08/18/2009 11:00PM

Record purses as track's sale looms

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Although a sale of Remington Park by owner Magna Entertainment is in the offing, the Oklahoma City track begins its 67-date season Friday with a revamped race week, a renovated stakes schedule, and record purses of $250,000 a day.

The changes have been fueled by a 700-machine gaming casino that has helped Remington lure an $80.25 million bid from Global Gaming. Owned by the Chickasaw tribe in Ada, Okla., the company last week was identified as the leading bidder for the track. Magna, which filed for bankruptcy in March, is set to sell Remington at an auction in New York on Sept. 8.

"We expect the approval and licensing processes to last approximately 60 days," said Scott Wells, president of Remington.

Wells has led the charge in restructuring the track's 24-race, $2.4 million stakes schedule this meet. Purses for a number of key races have been doubled, while others, such as a handful of 2-year-old stakes like the $200,000 Springboard Mile on Dec. 13, have been repositioned on the calendar.

"We've done this in an effort to more appropriately showcase our top level of competition and to draw top horses from around the country," Wells said.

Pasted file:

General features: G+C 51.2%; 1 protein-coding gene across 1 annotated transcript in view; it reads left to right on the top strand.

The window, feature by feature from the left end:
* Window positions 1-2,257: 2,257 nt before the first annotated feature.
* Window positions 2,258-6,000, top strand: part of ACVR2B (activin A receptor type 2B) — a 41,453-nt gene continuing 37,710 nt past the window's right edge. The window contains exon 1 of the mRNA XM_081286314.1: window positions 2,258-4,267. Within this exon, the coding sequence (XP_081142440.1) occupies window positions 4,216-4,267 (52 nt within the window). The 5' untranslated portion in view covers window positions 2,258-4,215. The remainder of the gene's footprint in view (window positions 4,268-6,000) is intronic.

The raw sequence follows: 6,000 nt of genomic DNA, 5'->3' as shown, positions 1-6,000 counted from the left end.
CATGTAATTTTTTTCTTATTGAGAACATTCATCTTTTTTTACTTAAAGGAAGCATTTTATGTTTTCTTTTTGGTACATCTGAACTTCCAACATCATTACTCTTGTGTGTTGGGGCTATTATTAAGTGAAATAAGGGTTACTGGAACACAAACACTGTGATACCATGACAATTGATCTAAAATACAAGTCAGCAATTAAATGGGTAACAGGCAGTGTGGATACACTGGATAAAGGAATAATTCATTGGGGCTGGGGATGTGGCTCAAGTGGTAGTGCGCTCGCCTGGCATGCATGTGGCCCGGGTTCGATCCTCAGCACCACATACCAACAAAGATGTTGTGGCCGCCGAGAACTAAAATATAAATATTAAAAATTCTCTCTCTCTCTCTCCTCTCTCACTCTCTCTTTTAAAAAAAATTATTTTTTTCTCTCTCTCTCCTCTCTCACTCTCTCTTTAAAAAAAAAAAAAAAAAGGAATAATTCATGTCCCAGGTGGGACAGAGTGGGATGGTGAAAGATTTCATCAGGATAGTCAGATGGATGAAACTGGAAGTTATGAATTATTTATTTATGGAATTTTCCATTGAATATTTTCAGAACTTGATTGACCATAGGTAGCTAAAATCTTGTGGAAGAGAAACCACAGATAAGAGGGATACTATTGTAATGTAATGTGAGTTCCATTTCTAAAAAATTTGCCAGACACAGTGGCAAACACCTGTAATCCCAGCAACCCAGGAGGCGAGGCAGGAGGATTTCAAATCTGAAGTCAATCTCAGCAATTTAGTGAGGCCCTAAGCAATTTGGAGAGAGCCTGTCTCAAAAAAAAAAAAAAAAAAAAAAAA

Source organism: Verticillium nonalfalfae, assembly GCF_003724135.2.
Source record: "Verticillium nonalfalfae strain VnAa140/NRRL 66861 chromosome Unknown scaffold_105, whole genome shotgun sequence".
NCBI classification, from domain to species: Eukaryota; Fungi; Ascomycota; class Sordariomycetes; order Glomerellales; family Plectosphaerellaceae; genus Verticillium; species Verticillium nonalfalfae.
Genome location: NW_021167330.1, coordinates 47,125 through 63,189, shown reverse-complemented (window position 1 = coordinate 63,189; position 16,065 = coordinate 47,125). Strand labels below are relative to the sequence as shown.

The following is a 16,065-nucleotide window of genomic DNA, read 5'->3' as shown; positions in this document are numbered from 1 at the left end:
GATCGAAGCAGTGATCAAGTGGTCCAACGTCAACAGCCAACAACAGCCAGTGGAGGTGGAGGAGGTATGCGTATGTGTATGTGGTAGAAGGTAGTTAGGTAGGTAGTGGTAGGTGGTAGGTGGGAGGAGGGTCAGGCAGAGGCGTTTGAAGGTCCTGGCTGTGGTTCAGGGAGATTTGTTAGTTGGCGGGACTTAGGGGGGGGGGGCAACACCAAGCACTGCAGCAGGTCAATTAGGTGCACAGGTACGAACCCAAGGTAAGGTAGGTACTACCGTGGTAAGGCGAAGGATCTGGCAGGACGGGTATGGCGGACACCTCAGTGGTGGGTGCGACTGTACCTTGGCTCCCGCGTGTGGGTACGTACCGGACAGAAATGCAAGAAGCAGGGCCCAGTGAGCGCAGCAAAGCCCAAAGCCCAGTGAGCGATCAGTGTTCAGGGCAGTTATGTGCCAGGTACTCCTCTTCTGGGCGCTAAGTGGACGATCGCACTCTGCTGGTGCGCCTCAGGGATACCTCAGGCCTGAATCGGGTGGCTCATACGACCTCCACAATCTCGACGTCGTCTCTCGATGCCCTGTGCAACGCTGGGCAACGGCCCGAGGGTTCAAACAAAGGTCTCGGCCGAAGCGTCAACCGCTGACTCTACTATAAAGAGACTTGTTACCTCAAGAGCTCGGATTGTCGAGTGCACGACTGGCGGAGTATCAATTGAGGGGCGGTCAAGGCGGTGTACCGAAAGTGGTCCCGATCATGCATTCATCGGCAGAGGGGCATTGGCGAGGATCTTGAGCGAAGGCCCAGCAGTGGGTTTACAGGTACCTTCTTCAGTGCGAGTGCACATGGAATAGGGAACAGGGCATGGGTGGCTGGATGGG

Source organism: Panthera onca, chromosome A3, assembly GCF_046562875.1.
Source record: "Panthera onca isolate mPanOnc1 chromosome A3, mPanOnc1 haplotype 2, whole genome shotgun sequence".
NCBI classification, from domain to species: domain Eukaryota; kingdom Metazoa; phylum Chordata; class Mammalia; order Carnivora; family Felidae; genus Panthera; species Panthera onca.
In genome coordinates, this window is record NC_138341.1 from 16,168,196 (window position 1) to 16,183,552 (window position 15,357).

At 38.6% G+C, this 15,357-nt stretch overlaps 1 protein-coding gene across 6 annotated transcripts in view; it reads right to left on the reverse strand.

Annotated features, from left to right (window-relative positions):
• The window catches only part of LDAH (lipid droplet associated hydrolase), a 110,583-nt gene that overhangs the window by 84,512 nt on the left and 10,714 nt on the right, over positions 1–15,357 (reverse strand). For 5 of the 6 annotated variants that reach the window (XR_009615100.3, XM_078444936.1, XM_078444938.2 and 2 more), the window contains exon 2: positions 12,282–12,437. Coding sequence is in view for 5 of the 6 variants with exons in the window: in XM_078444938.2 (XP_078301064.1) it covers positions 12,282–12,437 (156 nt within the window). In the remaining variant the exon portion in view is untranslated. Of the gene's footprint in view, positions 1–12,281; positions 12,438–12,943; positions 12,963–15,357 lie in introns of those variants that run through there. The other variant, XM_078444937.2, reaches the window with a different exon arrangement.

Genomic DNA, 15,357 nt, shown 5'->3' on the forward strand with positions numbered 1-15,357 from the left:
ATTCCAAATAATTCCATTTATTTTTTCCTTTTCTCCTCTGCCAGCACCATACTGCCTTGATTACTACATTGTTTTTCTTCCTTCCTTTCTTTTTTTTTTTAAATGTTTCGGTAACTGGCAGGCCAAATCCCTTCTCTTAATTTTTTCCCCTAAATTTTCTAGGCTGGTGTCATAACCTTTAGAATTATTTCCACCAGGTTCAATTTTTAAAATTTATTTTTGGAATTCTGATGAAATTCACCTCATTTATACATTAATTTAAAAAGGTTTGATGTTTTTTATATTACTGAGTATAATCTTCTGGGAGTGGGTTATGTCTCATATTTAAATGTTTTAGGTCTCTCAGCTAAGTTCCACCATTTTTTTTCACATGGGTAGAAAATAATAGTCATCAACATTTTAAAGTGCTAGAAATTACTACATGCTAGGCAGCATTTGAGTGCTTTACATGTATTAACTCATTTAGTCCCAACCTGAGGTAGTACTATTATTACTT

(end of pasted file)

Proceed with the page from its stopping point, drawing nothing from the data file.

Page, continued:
Remington has drawn shippers from Illinois, Kentucky, and Maryland for its first major stakes of the meet, the $200,000 Remington Park Sprint Championship on Saturday. The race also lured some quality locals in Sing Baby Sing, Greeley's Conquest, and Ez Dreamer. It will share a card with the $100,000 Remington Park Filly and Mare Sprint.

The richest program of the meet comes Oct. 11, when three stakes worth a total of $750,000 will be run on Oklahoma Derby Day. The card includes the Oklahoma Derby, which has been boosted from $350,000 to $400,000; the $200,000 Remington Park Oaks, up from $75,000 and moved to dirt; and the $150,000 Remington Green, which has been boosted in value by $25,000.

"We're trying to give top stables more than one reason to be here on the weekend of Oct. 11," Wells said.

Remington's overnight purse structure has lured some new faces for the meet, which runs through Dec. 14. Kory Owens is back after a long absence to join a roster of trainers that includes Steve Asmussen, the winner of the title last year, Bret Calhoun, and Donnie Von Hemel. Jockey Luis Quinonez also is back to defend his title against a colony that includes Cliff Berry, Chris Landeros, Eddie Martin Jr., Quincy Hamilton, and Alex Jimenez.

Remington's race week will begin on Fridays, with the track dropping Thursdays this meet in favor of racing on Mondays. The first Monday card will be held Aug. 31. The change in the raceweek structure was made with an eye toward increasing simulcast play on Remington.

"We listened to requests from horsemen who thought that we would be better served by offering live racing on Mondays as opposed to Thursdays, and we've responded to their requests," Wells said. "If [new players] get to know us on Mondays, we think they'll be impressed enough to start playing us on Friday, Saturday, and Sunday."

First post Friday is 6:30 p.m. Central.